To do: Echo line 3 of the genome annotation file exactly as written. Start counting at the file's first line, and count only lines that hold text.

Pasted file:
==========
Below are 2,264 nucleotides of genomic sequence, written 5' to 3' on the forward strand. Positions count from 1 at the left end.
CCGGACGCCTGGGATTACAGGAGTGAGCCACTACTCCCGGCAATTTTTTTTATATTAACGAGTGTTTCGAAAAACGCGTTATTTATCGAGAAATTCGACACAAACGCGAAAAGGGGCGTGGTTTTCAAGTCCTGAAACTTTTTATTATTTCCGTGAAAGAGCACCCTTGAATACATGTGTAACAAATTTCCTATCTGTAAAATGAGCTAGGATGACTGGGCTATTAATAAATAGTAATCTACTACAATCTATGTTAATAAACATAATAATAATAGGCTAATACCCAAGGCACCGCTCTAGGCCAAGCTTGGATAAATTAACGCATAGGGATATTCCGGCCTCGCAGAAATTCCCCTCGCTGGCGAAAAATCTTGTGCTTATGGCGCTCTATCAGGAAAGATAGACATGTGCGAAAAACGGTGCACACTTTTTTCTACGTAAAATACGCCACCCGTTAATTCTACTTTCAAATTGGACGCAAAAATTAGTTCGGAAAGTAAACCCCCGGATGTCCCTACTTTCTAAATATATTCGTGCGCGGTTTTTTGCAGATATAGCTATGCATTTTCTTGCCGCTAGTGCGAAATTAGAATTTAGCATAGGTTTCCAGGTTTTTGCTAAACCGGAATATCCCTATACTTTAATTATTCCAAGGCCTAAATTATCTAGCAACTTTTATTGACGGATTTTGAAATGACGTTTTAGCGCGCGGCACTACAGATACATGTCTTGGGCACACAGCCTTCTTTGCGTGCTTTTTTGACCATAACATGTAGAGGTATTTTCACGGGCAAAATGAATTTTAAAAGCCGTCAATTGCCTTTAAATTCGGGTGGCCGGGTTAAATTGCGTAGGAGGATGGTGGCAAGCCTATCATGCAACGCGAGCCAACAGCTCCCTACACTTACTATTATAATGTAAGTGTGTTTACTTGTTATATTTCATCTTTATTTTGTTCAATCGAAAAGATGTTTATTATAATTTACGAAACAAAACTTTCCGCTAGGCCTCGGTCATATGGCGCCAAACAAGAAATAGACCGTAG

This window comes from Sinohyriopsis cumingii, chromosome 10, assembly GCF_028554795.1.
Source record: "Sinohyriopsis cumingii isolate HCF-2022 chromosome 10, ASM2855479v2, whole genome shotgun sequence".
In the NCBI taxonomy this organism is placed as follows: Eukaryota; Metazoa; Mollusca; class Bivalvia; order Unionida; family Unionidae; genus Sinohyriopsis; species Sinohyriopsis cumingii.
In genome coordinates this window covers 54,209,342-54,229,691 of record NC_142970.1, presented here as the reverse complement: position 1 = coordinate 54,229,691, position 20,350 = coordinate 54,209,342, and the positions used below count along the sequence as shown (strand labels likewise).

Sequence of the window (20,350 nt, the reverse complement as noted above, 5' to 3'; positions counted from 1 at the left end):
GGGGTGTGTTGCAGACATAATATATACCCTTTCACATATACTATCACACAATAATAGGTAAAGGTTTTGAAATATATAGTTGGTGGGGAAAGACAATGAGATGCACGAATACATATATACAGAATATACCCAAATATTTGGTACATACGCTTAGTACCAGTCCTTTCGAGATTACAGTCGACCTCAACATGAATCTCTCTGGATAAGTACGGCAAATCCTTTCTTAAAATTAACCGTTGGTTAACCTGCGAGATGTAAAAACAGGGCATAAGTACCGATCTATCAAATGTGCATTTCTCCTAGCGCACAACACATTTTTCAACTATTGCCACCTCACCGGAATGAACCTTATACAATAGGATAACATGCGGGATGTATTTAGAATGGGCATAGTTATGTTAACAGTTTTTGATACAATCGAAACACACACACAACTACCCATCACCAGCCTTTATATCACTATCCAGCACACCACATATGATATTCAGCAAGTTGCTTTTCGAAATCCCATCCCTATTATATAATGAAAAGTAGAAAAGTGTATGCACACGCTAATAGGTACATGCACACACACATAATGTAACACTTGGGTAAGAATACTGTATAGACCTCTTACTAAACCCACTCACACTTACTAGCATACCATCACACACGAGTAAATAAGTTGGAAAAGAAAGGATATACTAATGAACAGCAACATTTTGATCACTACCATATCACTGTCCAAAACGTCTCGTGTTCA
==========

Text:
This window comes from Sinohyriopsis cumingii, chromosome 10, assembly GCF_028554795.1.